Veterinary technicians, other clinic staff join unions

Published on August 15, 2018

Human hand dropping paper ballot in ballot box A little more than a year after talk of organizing began in earnest, veterinary staff at two clinics have voted to join unions.

Workers at a third may have enough votes to form a union. At press time, their employer was contesting four ballots that could determine the results.

In April, about 100 workers at VCA San Francisco Veterinary Specialists joined the International Longshore and Warehouse Union, according to the union and the National Labor Relations Board. Another 60 at a Seattle clinic, BluePearl Specialty and Emergency Pet Hospital, voted in May to join the National Veterinary Professionals Union.

About 110 employees of the VCA Northwest Veterinary Specialists clinic in Clackamas, Oregon, also may join the ILWU, pending a hearing over results of their vote July 5, NLRB information states.

At all three clinics, the prospective union members are veterinary technicians, veterinary assistants, and other nonmanagement staff. VCA and BluePearl hospitals are owned by Mars.

Liz Hughston, a registered veterinary technician and president of the National Veterinary Professionals Union, said in a message that staff members at the BluePearl hospital in Seattle are the union's first members, although the NVPU has organizing campaigns in other practices.

"For strategic purposes, we don't disclose where those campaigns are in progress," she said.

Two employees of the San Francisco clinic—Brianna-Lynn De Libertis, a medical liaison, and Laura Territo, RVT—sent a joint statement through the ILWU saying that they organized because they were frustrated with poor staffing, training, turnover, pay, benefits, and employee support.

"Besides being hard on employees and their families, these problems can compromise the quality care that animals and owners expect and deserve," they said. "We decided to partner with the ILWU because they're a democratic, bottom-up union with a history of helping workers from many different backgrounds and industries."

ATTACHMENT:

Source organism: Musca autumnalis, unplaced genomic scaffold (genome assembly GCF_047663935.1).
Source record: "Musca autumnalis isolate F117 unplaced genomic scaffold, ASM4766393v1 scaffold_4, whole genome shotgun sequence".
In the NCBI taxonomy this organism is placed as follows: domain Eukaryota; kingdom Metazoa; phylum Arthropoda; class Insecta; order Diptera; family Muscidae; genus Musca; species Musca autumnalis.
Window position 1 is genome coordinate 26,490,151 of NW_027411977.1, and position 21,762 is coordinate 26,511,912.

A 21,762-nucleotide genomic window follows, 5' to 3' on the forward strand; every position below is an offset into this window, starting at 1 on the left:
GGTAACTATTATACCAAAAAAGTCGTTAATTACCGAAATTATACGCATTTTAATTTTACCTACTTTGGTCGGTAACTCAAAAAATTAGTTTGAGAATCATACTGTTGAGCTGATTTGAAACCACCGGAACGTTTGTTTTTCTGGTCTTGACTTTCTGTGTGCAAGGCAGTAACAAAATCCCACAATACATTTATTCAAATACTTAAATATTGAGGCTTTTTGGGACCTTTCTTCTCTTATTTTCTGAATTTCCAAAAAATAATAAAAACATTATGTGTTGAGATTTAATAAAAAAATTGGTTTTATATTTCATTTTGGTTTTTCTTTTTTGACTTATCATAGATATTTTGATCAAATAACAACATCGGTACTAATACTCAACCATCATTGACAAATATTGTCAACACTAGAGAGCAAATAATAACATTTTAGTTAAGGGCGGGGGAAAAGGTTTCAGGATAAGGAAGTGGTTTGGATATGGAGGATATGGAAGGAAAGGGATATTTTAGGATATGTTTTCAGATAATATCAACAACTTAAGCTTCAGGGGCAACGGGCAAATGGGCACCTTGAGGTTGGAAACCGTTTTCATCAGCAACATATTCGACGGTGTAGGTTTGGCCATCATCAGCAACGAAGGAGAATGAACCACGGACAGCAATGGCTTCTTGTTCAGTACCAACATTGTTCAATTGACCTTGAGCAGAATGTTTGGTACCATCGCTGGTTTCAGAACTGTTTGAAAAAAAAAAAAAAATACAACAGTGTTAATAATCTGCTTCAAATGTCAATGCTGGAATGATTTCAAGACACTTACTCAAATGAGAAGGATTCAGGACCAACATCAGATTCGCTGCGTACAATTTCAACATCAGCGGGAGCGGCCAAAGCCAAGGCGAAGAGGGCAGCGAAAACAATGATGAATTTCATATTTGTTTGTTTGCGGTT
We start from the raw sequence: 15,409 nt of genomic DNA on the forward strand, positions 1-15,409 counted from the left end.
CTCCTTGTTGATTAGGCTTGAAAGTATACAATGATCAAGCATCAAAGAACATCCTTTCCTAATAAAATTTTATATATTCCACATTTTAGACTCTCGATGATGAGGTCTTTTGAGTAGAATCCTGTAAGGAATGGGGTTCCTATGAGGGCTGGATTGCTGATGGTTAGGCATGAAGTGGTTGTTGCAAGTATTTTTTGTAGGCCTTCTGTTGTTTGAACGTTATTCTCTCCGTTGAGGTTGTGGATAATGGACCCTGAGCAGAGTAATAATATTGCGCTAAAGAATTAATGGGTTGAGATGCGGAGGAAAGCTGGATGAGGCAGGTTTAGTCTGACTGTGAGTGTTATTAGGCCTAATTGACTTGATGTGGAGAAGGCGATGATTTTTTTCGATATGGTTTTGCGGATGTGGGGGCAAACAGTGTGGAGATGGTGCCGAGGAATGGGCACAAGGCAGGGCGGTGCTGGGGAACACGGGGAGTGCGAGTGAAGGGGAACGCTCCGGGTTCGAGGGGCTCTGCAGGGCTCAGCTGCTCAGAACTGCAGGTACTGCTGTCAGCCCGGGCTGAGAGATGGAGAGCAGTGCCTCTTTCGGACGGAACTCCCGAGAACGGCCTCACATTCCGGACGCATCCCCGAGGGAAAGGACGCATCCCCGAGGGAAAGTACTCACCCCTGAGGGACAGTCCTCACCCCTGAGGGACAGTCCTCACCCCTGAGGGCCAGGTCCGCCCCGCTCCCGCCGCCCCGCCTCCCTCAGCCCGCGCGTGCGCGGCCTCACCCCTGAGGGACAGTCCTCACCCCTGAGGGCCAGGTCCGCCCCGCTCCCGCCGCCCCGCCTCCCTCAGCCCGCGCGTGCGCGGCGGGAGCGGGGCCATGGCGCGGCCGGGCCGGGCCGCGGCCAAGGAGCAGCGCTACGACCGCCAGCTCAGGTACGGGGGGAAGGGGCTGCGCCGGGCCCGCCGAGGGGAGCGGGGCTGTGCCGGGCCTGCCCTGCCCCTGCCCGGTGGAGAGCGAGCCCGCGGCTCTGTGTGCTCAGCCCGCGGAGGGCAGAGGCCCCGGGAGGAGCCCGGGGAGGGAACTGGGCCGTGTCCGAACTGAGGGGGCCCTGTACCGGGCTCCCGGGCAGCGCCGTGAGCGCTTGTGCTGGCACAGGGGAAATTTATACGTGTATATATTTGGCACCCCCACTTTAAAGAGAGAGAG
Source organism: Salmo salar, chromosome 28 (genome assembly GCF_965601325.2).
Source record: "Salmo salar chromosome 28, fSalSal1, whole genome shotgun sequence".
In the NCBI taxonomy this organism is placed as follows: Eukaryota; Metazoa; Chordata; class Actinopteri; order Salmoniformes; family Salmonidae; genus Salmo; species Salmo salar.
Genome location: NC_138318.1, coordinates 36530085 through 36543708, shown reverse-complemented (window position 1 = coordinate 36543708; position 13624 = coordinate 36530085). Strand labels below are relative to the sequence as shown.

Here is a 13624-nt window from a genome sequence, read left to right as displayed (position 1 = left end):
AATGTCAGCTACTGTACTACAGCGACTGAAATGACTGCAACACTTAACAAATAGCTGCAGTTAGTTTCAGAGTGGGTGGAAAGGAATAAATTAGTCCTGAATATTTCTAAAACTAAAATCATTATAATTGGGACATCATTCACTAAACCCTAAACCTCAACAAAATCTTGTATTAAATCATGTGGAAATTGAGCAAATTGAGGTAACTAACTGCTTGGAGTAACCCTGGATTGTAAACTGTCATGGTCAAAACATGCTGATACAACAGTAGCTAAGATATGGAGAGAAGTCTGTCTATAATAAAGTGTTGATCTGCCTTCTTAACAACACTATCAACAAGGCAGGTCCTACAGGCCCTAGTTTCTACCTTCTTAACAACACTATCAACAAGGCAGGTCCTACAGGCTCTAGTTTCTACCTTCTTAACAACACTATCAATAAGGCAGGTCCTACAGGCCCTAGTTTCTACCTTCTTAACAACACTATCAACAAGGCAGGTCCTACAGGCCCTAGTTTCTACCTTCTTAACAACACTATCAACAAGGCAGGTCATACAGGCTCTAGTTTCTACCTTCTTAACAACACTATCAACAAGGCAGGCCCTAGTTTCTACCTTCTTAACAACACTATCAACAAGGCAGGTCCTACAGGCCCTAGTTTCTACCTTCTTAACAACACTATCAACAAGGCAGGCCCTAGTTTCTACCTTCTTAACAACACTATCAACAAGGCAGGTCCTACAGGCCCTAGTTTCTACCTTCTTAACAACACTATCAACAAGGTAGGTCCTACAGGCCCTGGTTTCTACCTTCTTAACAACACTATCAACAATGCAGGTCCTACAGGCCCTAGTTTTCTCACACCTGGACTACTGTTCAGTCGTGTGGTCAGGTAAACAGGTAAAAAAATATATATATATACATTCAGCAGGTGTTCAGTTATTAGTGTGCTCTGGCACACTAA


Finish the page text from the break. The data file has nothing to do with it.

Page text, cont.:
Gillian Enevoldsen, global vice president of people and organization for Mars Petcare, provided a statement saying that Mars leadership cares about all of the company's veterinary health associates, knows they are necessary for high-quality and compassionate pet care, and was sad to learn some thought they needed to form a labor union.

"While the decision to join or not join a union is entirely up to the individual associate, we believe it is best to maintain the direct relationship with our associates to address concerns they have," she said. "We are working to better understand the concerns of our associates and remain committed to the industry, our associates and to quality care for our patients."

In an announcement, ILWU officials predict veterinarians working in hospital groups also will join unions. Some have sought help from the Union of American Physicians & Dentists, which is affiliated with the American Federation of State, County and Municipal Employees, the announcement states.

UAPD members include some veterinarians, according to information from the union. Stuart Bussey, MD, president of the union, said he has seen a rise in medical professionals—especially on the West Coast—joining unions.

Related JAVMA content:

Veterinary workers explore forming a union (Nov. 1, 2017)